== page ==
• In absence of public funding, nuclear power will find it tough to compete against natural gas and renewables in the future.
    • Acquisition of Land: Land acquisition and selection of location for Nuclear Power Plant (NPP) is also a major problem in the country.
      • NPP’s like Kudankulam in Tamil Nadu and Kovvada in Andhra Pradesh have met with several delays due to the land acquisition related challenges.
    • Impact of Climate Change: Climate change will increase the risk of nuclear reactor accidents. During the world’s increasingly hot summers, several nuclear power plants have already had to be temporarily shut down or taken off the grid.
      • Further, nuclear power plants depend on nearby water sources to cool their reactors, and with many rivers drying up, those sources of water are no longer guaranteed.
    • Deployment at Insufficient Scale: It might not be the appropriate choice for mitigating India’s carbon emissions since it cannot be deployed at the necessary scale.
    • Nuclear Waste: Nuclear waste can have drastically bad effects on life, causing cancerous growths, for instance, or causing genetic problems for many generations of animals and plants.
      • In a densely populated country such as India, land is at a premium and emergency health care is far from uniformly available.

What are India’s Initiatives Regarding Nuclear Energy?

  • Three-stage Nuclear Power Programme:
    • India has consciously proceeded to explore the possibility of tapping nuclear energy for the purpose of power generation.
    • In this direction a three-stage nuclear power programme was formulated by Homi Bhabha in the 1950s.
  • The Atomic Energy Act, 1962:
    • The Atomic Energy Act, 1962 was framed and implemented with the set objectives of using two naturally occurring elements Uranium and Thorium as nuclear fuel in Indian Nuclear Power Reactors.
  • Pressurised Heavy Water Reactors:
    • In December, 2021, the Government of India informed Parliament about building ten indigenous Pressurised Heavy Water Reactors (PHWRs) to be set up in fleet mode and had granted “in principle approval” for 28 additional reactors, including 24 to be imported from France, the U.S. and Russia.
  • Nuclear power reactors at Jaitapur in Maharashtra:
    • Government has given in-principle (first step) approval for setting up of six nuclear power reactors at Jaitapur in Maharashtra.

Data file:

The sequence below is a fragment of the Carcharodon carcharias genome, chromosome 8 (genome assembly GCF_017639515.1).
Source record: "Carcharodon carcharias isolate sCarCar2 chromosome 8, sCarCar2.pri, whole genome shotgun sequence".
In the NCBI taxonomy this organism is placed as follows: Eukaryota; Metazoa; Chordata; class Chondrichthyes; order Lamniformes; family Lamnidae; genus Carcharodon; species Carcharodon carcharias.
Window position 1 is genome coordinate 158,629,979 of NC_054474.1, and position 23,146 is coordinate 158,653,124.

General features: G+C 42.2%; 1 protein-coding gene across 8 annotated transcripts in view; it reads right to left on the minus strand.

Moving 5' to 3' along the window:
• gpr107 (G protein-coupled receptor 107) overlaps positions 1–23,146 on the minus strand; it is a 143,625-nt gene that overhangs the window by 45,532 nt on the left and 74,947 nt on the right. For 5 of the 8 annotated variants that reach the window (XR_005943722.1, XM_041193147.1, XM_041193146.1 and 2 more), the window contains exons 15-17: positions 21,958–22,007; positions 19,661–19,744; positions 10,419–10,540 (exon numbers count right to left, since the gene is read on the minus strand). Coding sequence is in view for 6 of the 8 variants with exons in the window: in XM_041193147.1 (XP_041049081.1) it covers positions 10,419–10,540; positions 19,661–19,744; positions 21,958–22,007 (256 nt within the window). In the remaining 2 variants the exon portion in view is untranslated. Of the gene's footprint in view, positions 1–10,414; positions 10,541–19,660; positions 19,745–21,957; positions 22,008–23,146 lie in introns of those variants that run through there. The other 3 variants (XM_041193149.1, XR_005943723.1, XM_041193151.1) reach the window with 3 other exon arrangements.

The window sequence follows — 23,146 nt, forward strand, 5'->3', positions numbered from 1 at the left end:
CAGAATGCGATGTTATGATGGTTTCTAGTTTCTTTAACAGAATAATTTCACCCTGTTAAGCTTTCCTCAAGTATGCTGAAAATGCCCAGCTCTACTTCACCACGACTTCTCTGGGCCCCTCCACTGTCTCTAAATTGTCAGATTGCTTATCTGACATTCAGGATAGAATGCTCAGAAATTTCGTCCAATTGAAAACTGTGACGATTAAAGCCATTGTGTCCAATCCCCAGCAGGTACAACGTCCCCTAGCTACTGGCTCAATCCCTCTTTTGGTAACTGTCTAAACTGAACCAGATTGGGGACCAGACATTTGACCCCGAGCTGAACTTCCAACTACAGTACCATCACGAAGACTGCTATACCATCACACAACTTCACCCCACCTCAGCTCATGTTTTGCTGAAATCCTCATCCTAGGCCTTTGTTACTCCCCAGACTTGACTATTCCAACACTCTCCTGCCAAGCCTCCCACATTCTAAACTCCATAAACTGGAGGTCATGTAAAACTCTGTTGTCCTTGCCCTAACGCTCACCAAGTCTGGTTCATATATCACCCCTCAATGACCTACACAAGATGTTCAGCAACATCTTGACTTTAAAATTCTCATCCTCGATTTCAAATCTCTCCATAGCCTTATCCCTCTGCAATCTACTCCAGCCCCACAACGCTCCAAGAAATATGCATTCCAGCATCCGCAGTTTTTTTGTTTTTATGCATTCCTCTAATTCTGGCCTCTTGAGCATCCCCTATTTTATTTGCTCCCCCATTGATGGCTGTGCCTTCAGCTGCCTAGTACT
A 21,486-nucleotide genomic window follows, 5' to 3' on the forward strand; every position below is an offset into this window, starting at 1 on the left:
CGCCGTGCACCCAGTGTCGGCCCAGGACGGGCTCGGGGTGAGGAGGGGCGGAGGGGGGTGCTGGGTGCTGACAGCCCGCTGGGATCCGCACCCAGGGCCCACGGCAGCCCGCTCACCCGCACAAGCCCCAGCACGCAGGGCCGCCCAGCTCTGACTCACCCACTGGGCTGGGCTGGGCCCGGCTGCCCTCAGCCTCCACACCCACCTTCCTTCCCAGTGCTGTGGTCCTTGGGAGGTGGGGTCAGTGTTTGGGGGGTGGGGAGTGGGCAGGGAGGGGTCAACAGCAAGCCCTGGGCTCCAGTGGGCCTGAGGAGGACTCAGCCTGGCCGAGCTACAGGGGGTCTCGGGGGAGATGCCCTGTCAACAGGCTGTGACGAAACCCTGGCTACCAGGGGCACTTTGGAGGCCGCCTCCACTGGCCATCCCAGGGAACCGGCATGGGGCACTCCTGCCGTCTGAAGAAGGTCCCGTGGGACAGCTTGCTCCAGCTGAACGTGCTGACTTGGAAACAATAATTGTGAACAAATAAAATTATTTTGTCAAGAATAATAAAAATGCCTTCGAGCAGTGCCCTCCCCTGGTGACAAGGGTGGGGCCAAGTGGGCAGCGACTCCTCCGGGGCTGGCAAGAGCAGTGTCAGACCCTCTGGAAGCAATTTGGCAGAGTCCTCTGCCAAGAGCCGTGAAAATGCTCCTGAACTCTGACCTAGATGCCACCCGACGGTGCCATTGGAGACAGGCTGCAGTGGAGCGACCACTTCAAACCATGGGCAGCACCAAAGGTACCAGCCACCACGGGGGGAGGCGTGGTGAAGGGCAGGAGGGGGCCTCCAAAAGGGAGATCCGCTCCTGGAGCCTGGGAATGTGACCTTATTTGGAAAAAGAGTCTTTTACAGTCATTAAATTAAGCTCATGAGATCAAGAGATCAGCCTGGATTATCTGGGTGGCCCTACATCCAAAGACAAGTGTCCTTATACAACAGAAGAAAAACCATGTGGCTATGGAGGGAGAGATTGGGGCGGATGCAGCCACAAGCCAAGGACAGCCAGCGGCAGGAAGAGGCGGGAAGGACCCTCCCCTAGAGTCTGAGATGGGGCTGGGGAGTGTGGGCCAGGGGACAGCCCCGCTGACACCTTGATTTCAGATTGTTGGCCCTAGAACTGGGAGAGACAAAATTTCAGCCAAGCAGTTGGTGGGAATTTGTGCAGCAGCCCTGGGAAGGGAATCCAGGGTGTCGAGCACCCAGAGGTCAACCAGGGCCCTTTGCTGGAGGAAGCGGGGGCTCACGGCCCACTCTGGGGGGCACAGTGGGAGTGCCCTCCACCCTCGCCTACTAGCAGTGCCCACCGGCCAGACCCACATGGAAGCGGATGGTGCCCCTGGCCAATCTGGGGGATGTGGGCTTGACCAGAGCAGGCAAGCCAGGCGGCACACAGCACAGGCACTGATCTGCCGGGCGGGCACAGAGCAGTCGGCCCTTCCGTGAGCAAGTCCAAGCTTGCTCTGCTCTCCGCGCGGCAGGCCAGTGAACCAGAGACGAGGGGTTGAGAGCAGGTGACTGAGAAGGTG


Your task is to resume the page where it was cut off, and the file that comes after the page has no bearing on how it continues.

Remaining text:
• Jaitapur would be the world’s most powerful nuclear power plant. There would be six state-of-the-art Evolutionary Power Reactors (EPRs) with an installed capacity of 9.6 GWe that will produce low carbon electricity.
      • The six nuclear power reactors, which will have a capacity of 1,650 MW each, will be set up with technical cooperation from France.

Way Forward

  • The global energy crisis should spur a rational relook at an energy source as clear as nuclear which needlessly seen as a hot potato.
    • We must make the right choices between various low-carbon technologies, all of which have some social and environmental impact.
  • To meet rising energy demands, nuclear power is one of the better solutions.
  • Considering lower capacity utilisation of renewables, rising fossil fuel prices and ever soaring pollution problems, the potential of nuclear power must be fully exploited.

UPSC Civil Services Examination, Previous Year Questions (PYQs)


Q. The function of heavy water in a nuclear reactor is to (2011)

(a) Slow down the speed of neutrons
(b) Increase the speed of neutrons
(c) Cool down the reactor
(d) Stop the nuclear reaction

Ans: (a)


  • Heavy water (D2O), also called Deuterium Oxide, is water composed of Deuterium (Hydrogen isotope) with a mass double that of regular water (H2O).
  • Heavy water occurs naturally, although it is much less common than regular water.
  • It is commonly used in nuclear reactors as a neutron moderator, i.e., to slow down the speed of neutrons.
  • Therefore, option (a) is the correct answer.


Q. With growing energy needs should India keep on expanding its nuclear energy programme? Discuss the facts and fears associated with nuclear energy. (2018)

Source: IE